: In mainstream circles it was universally accepted until this yearthat scal policy was no longer suitable as a counter-cyclical measure, andthat governments should ocus on balancing their budgets. Now it is clearthat scal stimulus is essential at moments o crisis (when monetary policy becomes inefective due to rozen credit and ultra-pessimistic expectations),and that large budget decits are appropriate to counter uncertainty and col-lapsing demand. Moreover, the act that tight-sted governments paid of somuch debt in the past decade merely intensied the desperation o nancialinvestors to seek more elaborate (and, in retrospect, risky) outlets or theirportolios. It would have been better or all concerned i there had been a lotmore good old-ashioned government bonds around, to stabilize portoliosand absorb market volatility.So there is clearly plenty o intellectual and political scope, in the wake o thecrisis and its myriad o policy and political contradictions, to go on the ofen-sive against the business-dominated ramework which has governed most o world capitalism since the late 1970s – and which has contributed to so much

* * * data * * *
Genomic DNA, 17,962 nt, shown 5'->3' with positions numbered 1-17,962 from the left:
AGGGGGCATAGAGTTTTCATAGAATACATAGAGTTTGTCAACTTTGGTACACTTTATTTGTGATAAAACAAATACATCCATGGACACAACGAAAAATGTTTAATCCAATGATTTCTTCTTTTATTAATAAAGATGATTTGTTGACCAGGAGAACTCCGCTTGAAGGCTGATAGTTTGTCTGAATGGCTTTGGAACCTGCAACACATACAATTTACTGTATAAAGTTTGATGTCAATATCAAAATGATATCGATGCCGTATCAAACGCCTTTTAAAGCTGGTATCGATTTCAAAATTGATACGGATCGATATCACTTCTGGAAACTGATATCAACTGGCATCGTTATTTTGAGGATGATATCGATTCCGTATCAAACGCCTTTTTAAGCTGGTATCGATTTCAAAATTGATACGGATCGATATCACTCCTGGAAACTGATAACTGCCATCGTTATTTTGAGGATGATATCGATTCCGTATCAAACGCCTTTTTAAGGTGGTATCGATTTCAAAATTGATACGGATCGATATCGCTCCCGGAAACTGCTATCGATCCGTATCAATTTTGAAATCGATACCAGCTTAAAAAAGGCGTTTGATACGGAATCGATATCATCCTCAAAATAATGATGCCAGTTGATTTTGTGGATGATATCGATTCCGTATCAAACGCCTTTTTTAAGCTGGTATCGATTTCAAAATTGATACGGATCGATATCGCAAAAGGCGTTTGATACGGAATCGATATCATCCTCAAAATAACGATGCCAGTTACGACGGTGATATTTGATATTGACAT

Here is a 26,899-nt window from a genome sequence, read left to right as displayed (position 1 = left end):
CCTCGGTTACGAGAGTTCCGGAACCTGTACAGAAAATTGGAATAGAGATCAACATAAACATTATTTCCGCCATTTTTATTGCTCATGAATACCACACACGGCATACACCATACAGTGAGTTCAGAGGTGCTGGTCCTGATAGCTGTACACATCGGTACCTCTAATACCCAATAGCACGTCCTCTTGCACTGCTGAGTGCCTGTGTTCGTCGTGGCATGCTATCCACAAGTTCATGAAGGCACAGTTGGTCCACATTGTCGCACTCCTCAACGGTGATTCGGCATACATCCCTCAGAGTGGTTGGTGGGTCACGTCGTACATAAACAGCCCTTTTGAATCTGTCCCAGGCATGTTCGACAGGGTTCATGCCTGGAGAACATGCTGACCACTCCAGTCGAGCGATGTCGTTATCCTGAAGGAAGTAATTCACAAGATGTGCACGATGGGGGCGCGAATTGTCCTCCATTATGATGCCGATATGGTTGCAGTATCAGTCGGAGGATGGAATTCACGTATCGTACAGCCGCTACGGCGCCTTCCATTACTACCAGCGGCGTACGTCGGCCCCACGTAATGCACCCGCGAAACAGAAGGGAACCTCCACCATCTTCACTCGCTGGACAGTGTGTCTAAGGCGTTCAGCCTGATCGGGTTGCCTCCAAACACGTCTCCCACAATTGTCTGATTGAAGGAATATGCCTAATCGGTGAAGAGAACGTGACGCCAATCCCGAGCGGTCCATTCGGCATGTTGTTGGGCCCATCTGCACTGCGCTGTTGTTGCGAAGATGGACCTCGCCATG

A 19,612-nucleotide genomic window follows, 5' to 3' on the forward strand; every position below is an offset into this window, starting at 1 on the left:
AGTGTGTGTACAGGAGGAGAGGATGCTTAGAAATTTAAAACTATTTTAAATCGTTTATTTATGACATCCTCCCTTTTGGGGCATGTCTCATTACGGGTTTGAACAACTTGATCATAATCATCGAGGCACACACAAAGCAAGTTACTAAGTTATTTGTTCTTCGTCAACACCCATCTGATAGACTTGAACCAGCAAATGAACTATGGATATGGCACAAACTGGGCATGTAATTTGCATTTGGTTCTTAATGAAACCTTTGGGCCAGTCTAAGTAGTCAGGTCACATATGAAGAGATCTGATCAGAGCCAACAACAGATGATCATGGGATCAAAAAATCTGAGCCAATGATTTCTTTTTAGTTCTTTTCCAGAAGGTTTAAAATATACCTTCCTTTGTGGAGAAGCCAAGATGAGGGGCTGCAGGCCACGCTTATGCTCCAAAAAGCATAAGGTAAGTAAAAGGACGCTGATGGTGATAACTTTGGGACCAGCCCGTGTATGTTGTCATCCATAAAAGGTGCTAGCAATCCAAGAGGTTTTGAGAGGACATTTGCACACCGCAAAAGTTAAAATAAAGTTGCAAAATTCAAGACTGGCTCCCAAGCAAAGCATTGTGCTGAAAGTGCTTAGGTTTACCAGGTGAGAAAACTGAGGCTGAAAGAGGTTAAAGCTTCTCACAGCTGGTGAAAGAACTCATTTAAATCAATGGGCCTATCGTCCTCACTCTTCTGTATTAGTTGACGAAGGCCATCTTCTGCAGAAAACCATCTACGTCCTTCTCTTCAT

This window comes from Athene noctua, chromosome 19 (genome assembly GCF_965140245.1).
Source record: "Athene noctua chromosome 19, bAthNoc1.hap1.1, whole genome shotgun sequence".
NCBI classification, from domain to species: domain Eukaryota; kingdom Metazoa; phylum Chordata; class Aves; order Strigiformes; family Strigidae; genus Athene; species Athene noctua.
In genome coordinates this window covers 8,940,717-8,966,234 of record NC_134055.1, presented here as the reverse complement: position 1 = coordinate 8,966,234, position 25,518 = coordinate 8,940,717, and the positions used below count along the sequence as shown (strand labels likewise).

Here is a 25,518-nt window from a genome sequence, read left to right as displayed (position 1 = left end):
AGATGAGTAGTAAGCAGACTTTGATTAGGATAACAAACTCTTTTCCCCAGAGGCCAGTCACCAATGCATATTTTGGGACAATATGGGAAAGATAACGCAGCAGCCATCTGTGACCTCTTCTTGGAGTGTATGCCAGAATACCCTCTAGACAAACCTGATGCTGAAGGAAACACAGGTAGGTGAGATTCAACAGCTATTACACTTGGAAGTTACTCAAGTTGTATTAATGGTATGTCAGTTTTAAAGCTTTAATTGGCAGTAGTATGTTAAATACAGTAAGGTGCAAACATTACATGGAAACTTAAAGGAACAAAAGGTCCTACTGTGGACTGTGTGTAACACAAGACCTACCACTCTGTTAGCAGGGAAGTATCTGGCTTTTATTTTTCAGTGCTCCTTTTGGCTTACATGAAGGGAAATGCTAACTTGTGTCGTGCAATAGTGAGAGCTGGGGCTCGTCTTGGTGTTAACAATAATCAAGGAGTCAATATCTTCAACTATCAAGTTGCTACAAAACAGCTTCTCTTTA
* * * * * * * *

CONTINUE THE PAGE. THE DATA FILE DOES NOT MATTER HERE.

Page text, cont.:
/ 137
human hardship since then. In this regard, the present spectacular ailure o neoliberalism presents the labour movement (and the let more generally) withan historic opportunity to challenge the long-term direction o the system.At the same time, however, there are immense threats and risks in thepresent moment. While crisis and breakdown open opportunities or dis-crediting the status quo, we cannot underestimate the determination o eliteswithin the present order not just to deend its main eatures, but to actually take advantage o a moment o crisis (even one o their